Serdang's Fried Porridge “Char Moey” at Restoran Sin Aik Kee

Serdang Fried Porridge Char Moey at Restoran Sin Aik Kee

Serdang Fried Porridge Char Moey at Restoran Sin Aik Kee

Serdang Fried Porridge “Char Moey” at Restoran Sin Aik Kee is a hearty dish made with overnight porridge, fried with simple ingredients and lard.

Twenty years ago, I first tasted the Fried Porridge, and my memory of that dish is as sharp today!

This is a humble dish created by the owner and chef for his regulars before Penangites sought it.

Like all small-town inhabitants, Serdang’s good people are humble, hard-working, simple folks, and thrifty.

I was visiting my relatives, and my elderly aunty decided to buy dinner.

She is a frugal woman who will only eat out when she can’t replicate the same dish at home!

Her recommendation was, “Char Moey.” It’s a simple, nourishing dish.

What is Char Moey or Serdang Fried Porridge?

I put one spoonful before she could feed me.

The Fried Porridge burned my mouth. The temperature was boiling.

That made the experience memorable to this day.

The original shop for the famously fried porridge is at Sin Aik Kee Restaurant, which operates at the Serdang community hall at my visit in 2014.

The restaurant is simple with plastic tables and chairs with laud gaudy blue plastic tablecloth covers.

This seems to be the norm for small towns. There were more flies than diners when we went for dinner.

Restoran Sin Aik Kee Signature Serdang Fried Porridge “Char Moey”

Nothing goes to waste in small towns.

Leftover or overnight thick porridge is fried with lots of ingredients;

  • Prawns
  • Salted Pork Belly
  • Dried Shredded Squids
  • Pure Hoo [Dried Sole]
  • Chinese Chives
  • thick black Soy Sauce
  • Lard Oil and
  • Crackling

This simple dish is called “Char Moey” or Fried Porridge.

What is the taste of Serdang Fried Porridge?

The Fried Porridge may look like a bowl of plain brown porridge with lots of extra ingredients.

The taste test is in the mouthfeel. But be very careful not to spoon directly from the big pot into your mouth!

It is better to fill a small bowl, let it cool a little, and eat slowly.

The first mouthful, you get the taste of the rich flavors from the bits of sautéed squid and shrimp.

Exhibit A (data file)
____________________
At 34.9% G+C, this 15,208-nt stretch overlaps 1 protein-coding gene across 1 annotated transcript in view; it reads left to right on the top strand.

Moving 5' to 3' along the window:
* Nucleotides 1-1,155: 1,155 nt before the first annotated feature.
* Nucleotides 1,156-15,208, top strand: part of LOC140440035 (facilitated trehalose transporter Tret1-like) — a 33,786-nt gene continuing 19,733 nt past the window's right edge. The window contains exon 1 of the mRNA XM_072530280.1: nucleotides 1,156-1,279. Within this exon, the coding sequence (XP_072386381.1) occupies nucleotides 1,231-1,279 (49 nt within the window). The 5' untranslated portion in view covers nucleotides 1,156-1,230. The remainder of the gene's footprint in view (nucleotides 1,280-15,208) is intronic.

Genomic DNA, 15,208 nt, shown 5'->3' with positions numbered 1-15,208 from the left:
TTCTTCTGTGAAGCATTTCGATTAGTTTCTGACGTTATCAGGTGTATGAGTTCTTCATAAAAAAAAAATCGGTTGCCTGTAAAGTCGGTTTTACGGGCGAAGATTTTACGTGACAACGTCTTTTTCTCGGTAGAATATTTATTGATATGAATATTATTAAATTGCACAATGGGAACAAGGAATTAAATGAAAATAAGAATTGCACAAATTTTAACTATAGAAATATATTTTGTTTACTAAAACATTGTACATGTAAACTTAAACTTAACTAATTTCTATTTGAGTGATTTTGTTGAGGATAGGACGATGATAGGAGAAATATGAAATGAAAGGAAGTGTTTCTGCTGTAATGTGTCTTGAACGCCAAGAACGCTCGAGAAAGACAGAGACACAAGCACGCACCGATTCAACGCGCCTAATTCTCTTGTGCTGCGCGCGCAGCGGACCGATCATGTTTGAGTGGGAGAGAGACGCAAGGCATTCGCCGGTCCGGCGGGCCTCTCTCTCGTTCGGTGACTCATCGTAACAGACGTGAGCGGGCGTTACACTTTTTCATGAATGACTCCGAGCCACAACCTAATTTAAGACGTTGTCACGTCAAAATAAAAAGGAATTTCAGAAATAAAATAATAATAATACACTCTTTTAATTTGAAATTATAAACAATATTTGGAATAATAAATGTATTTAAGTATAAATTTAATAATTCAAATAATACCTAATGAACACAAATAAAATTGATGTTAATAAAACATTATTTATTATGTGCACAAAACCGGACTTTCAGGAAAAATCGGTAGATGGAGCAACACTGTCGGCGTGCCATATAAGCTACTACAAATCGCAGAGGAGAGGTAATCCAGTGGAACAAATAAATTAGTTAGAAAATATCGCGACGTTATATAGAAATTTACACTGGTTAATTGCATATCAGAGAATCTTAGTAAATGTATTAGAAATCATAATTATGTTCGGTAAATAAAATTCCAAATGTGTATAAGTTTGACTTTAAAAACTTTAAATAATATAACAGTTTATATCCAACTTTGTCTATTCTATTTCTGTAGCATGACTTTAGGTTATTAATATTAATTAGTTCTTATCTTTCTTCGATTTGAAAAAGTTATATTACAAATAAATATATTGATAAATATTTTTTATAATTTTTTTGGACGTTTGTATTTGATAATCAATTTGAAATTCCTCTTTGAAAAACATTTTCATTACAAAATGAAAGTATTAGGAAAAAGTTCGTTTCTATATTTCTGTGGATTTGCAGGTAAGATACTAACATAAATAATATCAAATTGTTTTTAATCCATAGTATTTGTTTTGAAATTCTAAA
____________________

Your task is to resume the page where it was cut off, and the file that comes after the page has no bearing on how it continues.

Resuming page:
There are crunch and texture from the pork cracklings, bit of chives in the silky porridge broth.

The secret ingredient is the Lard that pulls everything together into a heart-warming dish.

It’s not fancy, just a practical way of making leftovers palatable, delicious savory dish.

Review of Serdang Fried Porridge

Most Penangites who tried this will love the simplicity of the Lard infused dish.

It is fragrant, and the temperature is super-hot!

I love its thick, creamy, gooey texture and would gladly have the entire massive bowl to myself!

The fried porridge dish looks deceptively relaxed.

Tip: Be warned, the Serdang Fried Porridge is super-hot!

Kerabu Guava

This guava salad is fabulous with onion slivers and dried shrimps (hare bee).

The dressing is a mixture of sugar, salt, and vinegar in the right balance of sweet & sour plus spicy.

Serdang Fried Porridge

Kerabu Guava. Photo: Doris Lim

Halved Blood Cockles

Stir-fried sweet and sour spicy cockles are a popular dish.

The locals love their shellfish, and if you love cockles, you will be pleased that these are cooked halved.

Sometimes blood cockles can have a muddy flavor, but these sweet, salty morsels are more flavourful than clams.

These taste spicy with a hint of sweetness when stir-fried in a delicious sweet chili sauce.

The best part is, you do not need to pry open the cockles as they are already opened.

Serdang Fried Porridge

Halved Blood Cockles. Photo: Doris Lim

Stir-Fried Cuttlefish with Dried Chili

The cuttlefish is fried in a sweet black sauce with dried chilis.

The texture of the cuttlefish remains firm, but this is not a dish I particularly like.

Serdang Fried Porridge

Stir-Fried Cuttlefish with Dried Chili. Photo: Doris Lim

Steamed Fish Teochew Style

Whole River fish is steamed with a scattering of ginger strips, sour plum, tomatoes, pickled, salted veggies, and Chinese mushrooms.

Light soy sauce is drizzled over the fish, steamed whole in the steamer or wok over high heat.

The steamed fish is served heated with a charcoal burner.

Serdang Fried Porridge

Steamed Fish Teochew Style. Photo: Doris Lim

Clear Soup with Minced Pork and Egg Tofu

This is a simple soup with minced pork and “Japanese” Egg Tofu.

Serdang Fried Porridge

Clear Soup with Minced Pork and Egg Tofu. Photo: Doris Lim

Kung Pao Frog Legs

“Thim Kai” or water chicken is frog legs and well -known delicacies of Chinese cuisine.

Many of these edible frogs are caught wild in the local wet areas in Serdang.

The meat has a mild flavor and tastes like chicken.

Frog legs are usually stir-fried and mixed with light spices, stewed, fried, or made into congee.

This restaurant has been around for more than twenty years.

In recent years, visitors have made a beeline to try the fried porridge and curry wild boar.

The price has hiked up from RM4 per serve of fried porridge in the late 1990s.

It is still inexpensive and worth a relaxing drive.

As sometimes the restaurant can be a little busy, it is advisable to make a booking before you travel.

From Penang, exit the North-South Expressway and exit at Bandar Baharu, heading towards Serdang town.
Serdang Fried Porridge

Travel Tip: Check out this FREE Park at night in Kulim after savoring Serdang’s Fried Porridge “Char Moey” at Restoran Sin Aik Kee.

Restoran Sin Aik Kee | No. 27 Jalan Tengah, 09800 Serdang, Kedah
Telephone : 04 4077288 | Business Hours: 4.30pm – 10.30pm | Closed on Monday & Tuesday


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